Stages of Labor
   

Knowing what to expect before you go into labor can really help settle unnecessary fears associated with vaginal birth. It will also leave you feeling more in control and aware of what’s happening around you when you’re in labor. The following article will shed light on what happens during each of the three stages of labor and how you can ease your discomfort during initial stages.

1st Stage: Early Labor, Active Labor & Transition Phase


The longest of the three labor stages, the first stage is divided into three parts: early labor, active labor, and the transition phase.
 

  •   Early Labor:

During this phase you will feel mild contractions as the cervix begins to dilate. Each contraction might last from 30-60 seconds and will occur every 5-20 minutes on average. It’s common for expectant mothers to experience a stringy, blood-tinged vaginal discharge called “bloody show” at this stage. Early labor can last from a few hours to several days, particularly in the case of new moms. During this part of labor, you will be free to move around and partake in simple daily activities. To reduce discomfort, try the following:

- Bathe or shower
- Get a gentle massage 
- Perform breathing relaxation exercises
- Change your position to get more comfortable
- Place ice packs or a hot water bottle on your lower back

 

  •   Active Labor:

Active labor begins when your cervix starts to gradually dilate to 8cm, and contractions tend to recur every 4-5 minutes and last up to 60 seconds. It’s not unusual to feel a growing pressure in your back, and if the contraction pain becomes too intense, this is the right time to ask for pain medication. Active labor can continue for 8 hours (or longer) for first-time moms. It is important to avoid pushing until your medical team or doctor gives you the green light, as pushing before you’re sufficiently dilated can cause a tear in your cervix. To ease discomfort, try the following:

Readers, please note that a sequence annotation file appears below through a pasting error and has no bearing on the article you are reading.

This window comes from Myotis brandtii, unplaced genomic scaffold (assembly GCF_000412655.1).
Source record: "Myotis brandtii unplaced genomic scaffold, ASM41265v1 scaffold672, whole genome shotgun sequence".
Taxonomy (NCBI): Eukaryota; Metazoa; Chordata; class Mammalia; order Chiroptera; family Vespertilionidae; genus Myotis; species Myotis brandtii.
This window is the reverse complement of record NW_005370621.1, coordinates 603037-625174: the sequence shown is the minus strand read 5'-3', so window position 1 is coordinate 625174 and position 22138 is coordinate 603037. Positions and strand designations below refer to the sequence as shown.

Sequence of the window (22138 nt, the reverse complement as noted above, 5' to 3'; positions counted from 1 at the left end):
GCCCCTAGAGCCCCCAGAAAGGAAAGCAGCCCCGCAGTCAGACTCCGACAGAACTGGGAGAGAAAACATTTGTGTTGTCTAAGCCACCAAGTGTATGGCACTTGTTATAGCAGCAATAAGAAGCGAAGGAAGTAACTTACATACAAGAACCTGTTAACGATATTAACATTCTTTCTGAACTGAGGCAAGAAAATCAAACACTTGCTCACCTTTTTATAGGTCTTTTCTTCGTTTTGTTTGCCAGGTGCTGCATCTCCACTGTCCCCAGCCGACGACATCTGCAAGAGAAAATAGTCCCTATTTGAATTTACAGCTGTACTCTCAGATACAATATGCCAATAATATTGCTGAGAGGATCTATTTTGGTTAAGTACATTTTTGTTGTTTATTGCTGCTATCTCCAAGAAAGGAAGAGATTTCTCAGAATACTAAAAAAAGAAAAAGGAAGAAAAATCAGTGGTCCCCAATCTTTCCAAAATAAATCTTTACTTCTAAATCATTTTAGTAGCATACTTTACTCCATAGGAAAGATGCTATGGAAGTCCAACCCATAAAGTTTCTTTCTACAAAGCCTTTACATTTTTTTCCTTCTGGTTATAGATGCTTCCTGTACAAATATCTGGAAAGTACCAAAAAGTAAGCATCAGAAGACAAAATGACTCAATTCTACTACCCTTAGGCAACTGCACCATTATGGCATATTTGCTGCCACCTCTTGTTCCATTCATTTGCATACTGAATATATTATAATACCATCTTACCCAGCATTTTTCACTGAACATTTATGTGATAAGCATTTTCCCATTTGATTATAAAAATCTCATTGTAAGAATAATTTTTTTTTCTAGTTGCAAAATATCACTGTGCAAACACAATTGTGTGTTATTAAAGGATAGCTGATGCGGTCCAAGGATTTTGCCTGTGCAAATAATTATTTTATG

- Go for a short walk, making sure to stop and breathe deeply during contractions
- Take a warm shower or bath
- Get a gentle massage between contractions
- Use a rocking chair
- Change your position
 

 

  • Transition Phase: 

The last part of the first stage of labor, the transition phase can last from a few minutes to 2 hours. Though the shortest part, it tends to be one of the hardest and most intense parts of labor, as this is when contractions come in close succession around every 2-3 minutes and last up to 1 ½ minutes each time. During this phase your cervix will dilate from 8-10cm and your baby will begin to enter the birth canal. It is not uncommon for women to start shivering and feel nauseous during this time, and there will be a considerable amount of bloody discharge. Mothers need a lot of support and encouragement from their birth partners around this time. To ease discomfort, try the following:

- Place a cold damp cloth against your forehead and cheeks
- Place a cold pack or a warm compress on your back to ease back pain
- Change your position (try getting on all fours if you feel intense pressure in your lower back)

 

2nd Stage: Actual Birth

This is when you’ll be pushing to deliver your baby. The actual delivery can take anywhere from 2 minutes to several hours, but tends to last longer for first-time moms that have taken an epidural. You will need to push in time with contractions to speed along the delivery of your baby. The best thing to do is to push when you get the urge to do so, so listen carefully to your body and follow the queues it gives you. There are several birth positions that you can opt for during this stage, such as squatting or getting on your hands and knees. Make sure to choose a birth position that works best for you. Sometimes, doctors might ask mothers to stop pushing to give the vaginal tissues enough time to stretch in order to stop them from tearing, so you might need to try to hold back on the urge to push if this happens. Once your baby’s head is out and their airway is clear, your doctor will make sure that the umbilical cord is not tangled around your baby and then will proceed to deliver the rest of the body.

 
3rd Stage: Placenta Delivery 

As soon as your baby is born, and as long as there aren’t any complications, you will feel instantaneous physical relief. Your doctor will still need to deliver the placenta and check that you aren’t bleeding excessively, but in general you will be able to relax during this stage and even hold and breastfeed your newborn baby. The delivery of the placenta takes around 5-10 minutes, though in some cases it can last up to 30 minutes. You will continue to experience mild contractions until the placenta is expelled, and might be asked to push one last time in order to deliver it. Once the placenta is out, it will be checked to ensure that it is in one piece; if there are remaining fragments of the placenta in the uterus, they must be removed to prevent infection. If all is well, your doctor will examine you to check whether you need stitches; if you do, you will receive a local anesthetic injection in the area that will be stitched as well as medication that will encourage uterine contractions to reduce bleeding.